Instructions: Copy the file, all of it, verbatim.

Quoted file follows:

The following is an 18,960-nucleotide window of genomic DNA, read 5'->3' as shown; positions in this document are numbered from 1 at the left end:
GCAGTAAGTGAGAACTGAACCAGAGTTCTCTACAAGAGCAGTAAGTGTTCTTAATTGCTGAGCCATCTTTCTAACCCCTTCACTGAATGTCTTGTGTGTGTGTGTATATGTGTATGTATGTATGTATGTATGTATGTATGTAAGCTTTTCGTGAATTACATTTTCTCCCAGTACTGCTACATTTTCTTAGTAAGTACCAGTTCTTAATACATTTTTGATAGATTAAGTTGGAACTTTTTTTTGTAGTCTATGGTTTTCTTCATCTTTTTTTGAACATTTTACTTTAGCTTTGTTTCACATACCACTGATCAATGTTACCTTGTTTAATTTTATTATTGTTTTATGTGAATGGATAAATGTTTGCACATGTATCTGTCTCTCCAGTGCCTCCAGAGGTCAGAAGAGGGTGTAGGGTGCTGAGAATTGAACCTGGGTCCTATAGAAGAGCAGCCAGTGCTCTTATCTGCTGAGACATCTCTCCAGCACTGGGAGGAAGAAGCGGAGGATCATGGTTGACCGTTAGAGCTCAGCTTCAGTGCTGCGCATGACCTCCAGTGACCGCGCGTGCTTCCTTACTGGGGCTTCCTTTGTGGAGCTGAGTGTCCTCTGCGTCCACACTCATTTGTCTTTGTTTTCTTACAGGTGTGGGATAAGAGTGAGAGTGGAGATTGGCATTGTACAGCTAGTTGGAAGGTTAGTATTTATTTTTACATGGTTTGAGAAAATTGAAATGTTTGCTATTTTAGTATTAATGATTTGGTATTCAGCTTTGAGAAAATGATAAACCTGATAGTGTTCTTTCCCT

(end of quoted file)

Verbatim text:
The following is an 18,960-nucleotide window of genomic DNA, read 5'->3' as shown; positions in this document are numbered from 1 at the left end:
GCAGTAAGTGAGAACTGAACCAGAGTTCTCTACAAGAGCAGTAAGTGTTCTTAATTGCTGAGCCATCTTTCTAACCCCTTCACTGAATGTCTTGTGTGTGTGTGTATATGTGTATGTATGTATGTATGTATGTATGTATGTAAGCTTTTCGTGAATTACATTTTCTCCCAGTACTGCTACATTTTCTTAGTAAGTACCAGTTCTTAATACATTTTTGATAGATTAAGTTGGAACTTTTTTTTGTAGTCTATGGTTTTCTTCATCTTTTTTTGAACATTTTACTTTAGCTTTGTTTCACATACCACTGATCAATGTTACCTTGTTTAATTTTATTATTGTTTTATGTGAATGGATAAATGTTTGCACATGTATCTGTCTCTCCAGTGCCTCCAGAGGTCAGAAGAGGGTGTAGGGTGCTGAGAATTGAACCTGGGTCCTATAGAAGAGCAGCCAGTGCTCTTATCTGCTGAGACATCTCTCCAGCACTGGGAGGAAGAAGCGGAGGATCATGGTTGACCGTTAGAGCTCAGCTTCAGTGCTGCGCATGACCTCCAGTGACCGCGCGTGCTTCCTTACTGGGGCTTCCTTTGTGGAGCTGAGTGTCCTCTGCGTCCACACTCATTTGTCTTTGTTTTCTTACAGGTGTGGGATAAGAGTGAGAGTGGAGATTGGCATTGTACAGCTAGTTGGAAGGTTAGTATTTATTTTTACATGGTTTGAGAAAATTGAAATGTTTGCTATTTTAGTATTAATGATTTGGTATTCAGCTTTGAGAAAATGATAAACCTGATAGTGTTCTTTCCCT